Monday, 06 April 2020 Sydney

Invest in Darwin, Northern Territory::

Darwin is arguably Australia's most cosmopolitan city, boasting a population made up of people from more than 60 nationalities and 70 different ethnic backgrounds. The city's multicultural mix is particularly highlighted by its many exciting ethnic cultural festivals and weekly food and craft markets.


Darwin's traditional owners, the Larrakia people, are prominent and active members of the community, and many still adhere closely to their traditional beliefs and customs.


Darwin is a city comprising of a range of industries, however Government employees make up around 60 per cent of the Darwin workforce.


Darwin has evolved from its days as an incredibly laid back frontier town and while it still retains its relaxed charm, it has become a highly sophisticated city. Many visitors are surprised to find that it has accommodation, eateries, clubs, pubs, museums and other amenities that are at least equal to, and often better than, what you'll find in the southern cities.


In business and industry circles, Darwin is described as Australia's gateway with South East Asia. It's closer to the Indonesian capital of Jakarta than it is to Canberra and is about the same flying time from Singapore and Manila as it is from Sydney and Melbourne.


Darwin is the main service centre for a wide range of industries headed by mining, offshore oil and gas production, pastoralism, tourism and tropical horticulture. The Port of Darwin is also the main outlet for Australia's live cattle export trade into South East Asia.


The City of Darwin community profile presents the population characteristics of our comunity, how it has changed over time and how it compares to other areas. It assists Council, the public, students, community groups, business and investors to become more informed about Darwin.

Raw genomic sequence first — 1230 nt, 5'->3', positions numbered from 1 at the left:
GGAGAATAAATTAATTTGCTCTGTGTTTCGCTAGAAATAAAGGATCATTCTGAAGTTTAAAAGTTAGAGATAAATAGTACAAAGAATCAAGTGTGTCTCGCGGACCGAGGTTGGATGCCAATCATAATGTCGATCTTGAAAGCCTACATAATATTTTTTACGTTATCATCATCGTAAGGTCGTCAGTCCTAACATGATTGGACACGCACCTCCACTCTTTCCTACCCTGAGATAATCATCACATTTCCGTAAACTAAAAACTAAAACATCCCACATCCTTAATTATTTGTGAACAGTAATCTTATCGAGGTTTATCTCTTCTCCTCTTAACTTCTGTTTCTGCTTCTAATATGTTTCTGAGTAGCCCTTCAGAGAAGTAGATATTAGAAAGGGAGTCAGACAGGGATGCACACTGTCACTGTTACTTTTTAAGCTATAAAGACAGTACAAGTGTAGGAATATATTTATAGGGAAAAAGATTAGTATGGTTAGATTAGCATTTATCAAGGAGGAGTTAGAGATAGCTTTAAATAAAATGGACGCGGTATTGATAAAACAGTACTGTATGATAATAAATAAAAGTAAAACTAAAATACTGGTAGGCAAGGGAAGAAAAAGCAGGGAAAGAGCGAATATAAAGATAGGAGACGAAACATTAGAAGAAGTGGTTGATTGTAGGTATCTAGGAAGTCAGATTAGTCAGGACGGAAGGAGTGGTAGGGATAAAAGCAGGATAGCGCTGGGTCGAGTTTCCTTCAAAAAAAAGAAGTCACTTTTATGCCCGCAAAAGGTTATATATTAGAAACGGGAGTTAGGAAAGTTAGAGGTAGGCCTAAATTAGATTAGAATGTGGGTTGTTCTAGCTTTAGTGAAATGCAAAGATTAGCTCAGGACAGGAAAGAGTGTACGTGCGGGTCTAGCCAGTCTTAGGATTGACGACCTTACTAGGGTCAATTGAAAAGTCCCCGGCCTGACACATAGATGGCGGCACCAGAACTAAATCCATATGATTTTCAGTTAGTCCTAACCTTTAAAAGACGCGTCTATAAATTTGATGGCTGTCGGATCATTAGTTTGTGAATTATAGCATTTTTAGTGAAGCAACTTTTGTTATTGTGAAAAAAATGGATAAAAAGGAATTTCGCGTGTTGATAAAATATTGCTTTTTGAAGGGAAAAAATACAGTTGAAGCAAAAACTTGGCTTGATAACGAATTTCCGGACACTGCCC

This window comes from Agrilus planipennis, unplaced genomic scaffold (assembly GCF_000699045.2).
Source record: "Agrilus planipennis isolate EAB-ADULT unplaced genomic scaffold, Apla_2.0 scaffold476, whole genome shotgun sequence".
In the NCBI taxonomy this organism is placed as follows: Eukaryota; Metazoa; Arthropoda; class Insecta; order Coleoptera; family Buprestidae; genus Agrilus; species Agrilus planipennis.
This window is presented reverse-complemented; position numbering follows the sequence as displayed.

The profile presents data from 2011, 2006, 2001, 1996 and 1991 Australian Bureau of Statistics (ABS) Census of Population and Housing for Darwin. The data is presented in easy to use tables, charts and commentary to answer the majority of frequently asked socio-demographic questions.


For more detailed information click on the corresponding links below:





Darwin’s city centre is open with wide streets, leafy parks, a cool mall and outdoor dining. Tall, modern structures have begun to replace the old colonial-style buildings, but they still retain a fresh, tropical flavour with overhanging eaves, corrugated iron and lush vegetation.


Working in partnership with the Australian Government, the Northern Territory Government and the private sector, City of Darwin's MY0800 project aims to revitalise the economic growth, social and cultural development of Darwin and create a greener, vibrant city by improving pedestrian access, better lighting, seating and shelter.


Unlike other cities throughout Australia, City of Darwin has no direct planning authority although it does have an advisory role.


Just a few of the many famous landmarks in Darwin’s CBD are Brown’s Mart which was built in 1883 and is now home to the Darwin Theatre Company, the Tree of Knowledge, an ancient banyan tree casting a huge umbrella of shade over the Civic Centre, and Christ Church Cathedral, built in 1902 and damaged by both Japanese bombers and Cyclone Tracy.


On Mitchell Street you’ll find the Darwin Entertainment Centre which hosts many exciting theatrical performances.  At Crocosaurus Cove visitors can swim with crocodiles – safely protected inside a perspex cage.


The Chinese Temple on Litchfield Street is built on the site of an older temple that was constructed in 1887.


Cavanagh Street was Darwin’s original Chinatown. In the late 1800s the southern end was full of ramshackle huts and shops and you’ll still see some of the original stone buildings near the Darwin Post Office.


Beautiful Bicentennial Park runs the length of The Esplanade and a walking/cycling track goes from Doctors Gully in the north to the Wharf Precinct in the south. There is a children’s playground halfway along the park, an eagle’s nest lookout at the northern end and a Cenotaph honouring at the southern end.


On balmy evenings in the dry season, a popular venue for locals and visitors alike to catch current and classic films is the open air Deckchair Cinema which is located in Jervois Road in the Wharf Precinct.